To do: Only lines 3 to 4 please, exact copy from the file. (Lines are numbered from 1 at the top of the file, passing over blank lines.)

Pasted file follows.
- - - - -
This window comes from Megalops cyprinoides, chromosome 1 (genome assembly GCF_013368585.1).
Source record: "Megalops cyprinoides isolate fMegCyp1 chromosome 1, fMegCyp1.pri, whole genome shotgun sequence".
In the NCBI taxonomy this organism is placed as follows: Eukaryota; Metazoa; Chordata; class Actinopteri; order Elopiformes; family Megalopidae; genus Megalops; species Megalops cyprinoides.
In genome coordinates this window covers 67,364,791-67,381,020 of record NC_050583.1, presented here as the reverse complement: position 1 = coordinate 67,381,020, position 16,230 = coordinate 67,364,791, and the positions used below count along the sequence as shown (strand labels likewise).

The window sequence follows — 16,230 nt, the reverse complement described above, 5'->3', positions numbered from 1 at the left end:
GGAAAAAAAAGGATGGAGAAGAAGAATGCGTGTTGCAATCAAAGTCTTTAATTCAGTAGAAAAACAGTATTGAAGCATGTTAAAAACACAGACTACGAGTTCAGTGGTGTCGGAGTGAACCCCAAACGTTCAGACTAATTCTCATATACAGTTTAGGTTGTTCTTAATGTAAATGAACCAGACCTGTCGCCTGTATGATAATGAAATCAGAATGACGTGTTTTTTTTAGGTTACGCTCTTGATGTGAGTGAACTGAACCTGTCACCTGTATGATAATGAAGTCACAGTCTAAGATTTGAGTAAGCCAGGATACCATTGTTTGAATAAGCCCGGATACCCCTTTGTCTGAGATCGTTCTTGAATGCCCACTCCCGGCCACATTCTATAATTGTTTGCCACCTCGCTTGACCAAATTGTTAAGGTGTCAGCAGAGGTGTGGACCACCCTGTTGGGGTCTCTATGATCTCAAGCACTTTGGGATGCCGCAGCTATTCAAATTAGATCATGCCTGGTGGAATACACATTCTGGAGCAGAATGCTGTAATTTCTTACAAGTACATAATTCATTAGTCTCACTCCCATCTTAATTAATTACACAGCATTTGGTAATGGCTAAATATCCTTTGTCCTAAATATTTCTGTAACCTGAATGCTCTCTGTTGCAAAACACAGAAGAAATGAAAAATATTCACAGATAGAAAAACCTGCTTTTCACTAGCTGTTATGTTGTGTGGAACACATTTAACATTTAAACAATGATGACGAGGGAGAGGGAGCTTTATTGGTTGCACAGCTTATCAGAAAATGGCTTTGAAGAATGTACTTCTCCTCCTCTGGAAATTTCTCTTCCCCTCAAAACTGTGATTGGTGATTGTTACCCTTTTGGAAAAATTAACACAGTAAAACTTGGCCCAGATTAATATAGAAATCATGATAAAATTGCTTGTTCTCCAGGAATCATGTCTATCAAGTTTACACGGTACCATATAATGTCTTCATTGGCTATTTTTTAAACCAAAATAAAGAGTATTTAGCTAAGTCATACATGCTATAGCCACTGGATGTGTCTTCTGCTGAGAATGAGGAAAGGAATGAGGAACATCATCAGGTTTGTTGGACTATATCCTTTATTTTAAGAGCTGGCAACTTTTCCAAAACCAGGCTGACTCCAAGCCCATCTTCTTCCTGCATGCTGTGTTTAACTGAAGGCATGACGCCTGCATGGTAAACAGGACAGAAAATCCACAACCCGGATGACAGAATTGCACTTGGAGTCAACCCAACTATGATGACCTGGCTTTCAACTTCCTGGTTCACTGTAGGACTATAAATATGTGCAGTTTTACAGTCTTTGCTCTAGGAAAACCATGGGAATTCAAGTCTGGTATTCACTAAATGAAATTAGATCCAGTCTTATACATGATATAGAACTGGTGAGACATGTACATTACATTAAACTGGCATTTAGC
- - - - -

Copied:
In the NCBI taxonomy this organism is placed as follows: Eukaryota; Metazoa; Chordata; class Actinopteri; order Elopiformes; family Megalopidae; genus Megalops; species Megalops cyprinoides.
In genome coordinates this window covers 67,364,791-67,381,020 of record NC_050583.1, presented here as the reverse complement: position 1 = coordinate 67,381,020, position 16,230 = coordinate 67,364,791, and the positions used below count along the sequence as shown (strand labels likewise).